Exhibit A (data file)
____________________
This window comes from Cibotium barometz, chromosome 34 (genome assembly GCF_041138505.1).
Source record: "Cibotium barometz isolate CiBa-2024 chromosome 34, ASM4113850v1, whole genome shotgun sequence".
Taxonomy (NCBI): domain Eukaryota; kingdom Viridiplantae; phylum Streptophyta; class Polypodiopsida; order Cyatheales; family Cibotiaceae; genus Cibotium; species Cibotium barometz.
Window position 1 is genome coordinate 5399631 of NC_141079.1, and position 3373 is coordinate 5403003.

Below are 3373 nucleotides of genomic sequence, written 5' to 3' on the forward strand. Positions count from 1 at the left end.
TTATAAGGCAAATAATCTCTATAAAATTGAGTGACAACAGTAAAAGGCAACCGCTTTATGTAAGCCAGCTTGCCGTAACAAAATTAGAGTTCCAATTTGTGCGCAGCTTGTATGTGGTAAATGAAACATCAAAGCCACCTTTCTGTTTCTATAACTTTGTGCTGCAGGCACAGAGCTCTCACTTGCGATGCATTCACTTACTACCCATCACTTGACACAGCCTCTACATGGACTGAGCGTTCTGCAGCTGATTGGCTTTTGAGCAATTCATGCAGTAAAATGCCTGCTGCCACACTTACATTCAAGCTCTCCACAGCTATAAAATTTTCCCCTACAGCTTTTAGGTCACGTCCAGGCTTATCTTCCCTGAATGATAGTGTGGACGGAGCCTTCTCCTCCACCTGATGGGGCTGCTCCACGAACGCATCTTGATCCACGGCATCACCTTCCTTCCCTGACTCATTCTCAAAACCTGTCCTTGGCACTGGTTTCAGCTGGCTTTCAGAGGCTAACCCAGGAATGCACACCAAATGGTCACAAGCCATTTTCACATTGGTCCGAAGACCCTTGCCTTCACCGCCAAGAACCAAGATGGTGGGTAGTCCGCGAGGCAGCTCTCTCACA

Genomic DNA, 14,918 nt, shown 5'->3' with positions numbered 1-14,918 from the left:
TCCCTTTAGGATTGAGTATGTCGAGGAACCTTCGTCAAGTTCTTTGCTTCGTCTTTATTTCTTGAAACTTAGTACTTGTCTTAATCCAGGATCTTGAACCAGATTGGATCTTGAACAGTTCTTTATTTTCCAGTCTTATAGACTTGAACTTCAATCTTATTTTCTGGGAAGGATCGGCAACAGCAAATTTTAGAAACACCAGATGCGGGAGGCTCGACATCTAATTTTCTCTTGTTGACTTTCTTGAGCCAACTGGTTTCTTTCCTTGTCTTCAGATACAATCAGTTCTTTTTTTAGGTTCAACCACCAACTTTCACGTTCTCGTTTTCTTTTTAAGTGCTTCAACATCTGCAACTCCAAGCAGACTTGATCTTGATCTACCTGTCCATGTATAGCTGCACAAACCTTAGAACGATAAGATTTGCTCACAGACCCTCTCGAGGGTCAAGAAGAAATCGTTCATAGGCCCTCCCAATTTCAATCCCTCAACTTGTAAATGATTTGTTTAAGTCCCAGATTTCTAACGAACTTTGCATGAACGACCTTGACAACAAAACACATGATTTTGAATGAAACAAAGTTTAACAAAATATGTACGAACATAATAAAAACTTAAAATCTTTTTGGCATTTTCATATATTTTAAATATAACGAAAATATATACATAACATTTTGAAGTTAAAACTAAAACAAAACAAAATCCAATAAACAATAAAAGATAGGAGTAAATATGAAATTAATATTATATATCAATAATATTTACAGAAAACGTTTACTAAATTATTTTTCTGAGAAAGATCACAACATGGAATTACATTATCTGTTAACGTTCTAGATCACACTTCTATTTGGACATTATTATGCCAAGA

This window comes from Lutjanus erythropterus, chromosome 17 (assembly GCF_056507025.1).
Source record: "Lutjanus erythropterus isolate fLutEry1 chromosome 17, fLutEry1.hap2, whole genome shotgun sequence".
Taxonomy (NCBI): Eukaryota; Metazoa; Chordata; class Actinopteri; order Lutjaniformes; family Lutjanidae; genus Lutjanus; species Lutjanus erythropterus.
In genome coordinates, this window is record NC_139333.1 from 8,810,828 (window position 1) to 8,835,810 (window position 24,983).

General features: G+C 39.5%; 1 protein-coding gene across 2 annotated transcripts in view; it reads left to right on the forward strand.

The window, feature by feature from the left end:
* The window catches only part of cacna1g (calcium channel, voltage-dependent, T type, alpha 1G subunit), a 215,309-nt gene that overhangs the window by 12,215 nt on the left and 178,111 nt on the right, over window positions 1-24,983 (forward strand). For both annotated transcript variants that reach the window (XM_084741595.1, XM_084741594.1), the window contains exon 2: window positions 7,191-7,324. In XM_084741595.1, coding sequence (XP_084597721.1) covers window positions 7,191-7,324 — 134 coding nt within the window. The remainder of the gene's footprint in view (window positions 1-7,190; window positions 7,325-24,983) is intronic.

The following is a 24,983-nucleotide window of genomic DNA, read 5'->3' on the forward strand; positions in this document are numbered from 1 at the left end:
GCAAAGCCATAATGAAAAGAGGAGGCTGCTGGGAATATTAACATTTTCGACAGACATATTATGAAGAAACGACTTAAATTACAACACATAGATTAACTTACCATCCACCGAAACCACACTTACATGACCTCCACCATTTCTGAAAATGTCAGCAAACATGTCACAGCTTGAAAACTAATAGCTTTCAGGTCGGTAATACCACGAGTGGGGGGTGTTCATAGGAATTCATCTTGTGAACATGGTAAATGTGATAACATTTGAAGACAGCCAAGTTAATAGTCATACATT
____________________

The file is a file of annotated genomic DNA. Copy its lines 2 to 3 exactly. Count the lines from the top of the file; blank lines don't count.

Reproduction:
Source record: "Cibotium barometz isolate CiBa-2024 chromosome 34, ASM4113850v1, whole genome shotgun sequence".
Taxonomy (NCBI): domain Eukaryota; kingdom Viridiplantae; phylum Streptophyta; class Polypodiopsida; order Cyatheales; family Cibotiaceae; genus Cibotium; species Cibotium barometz.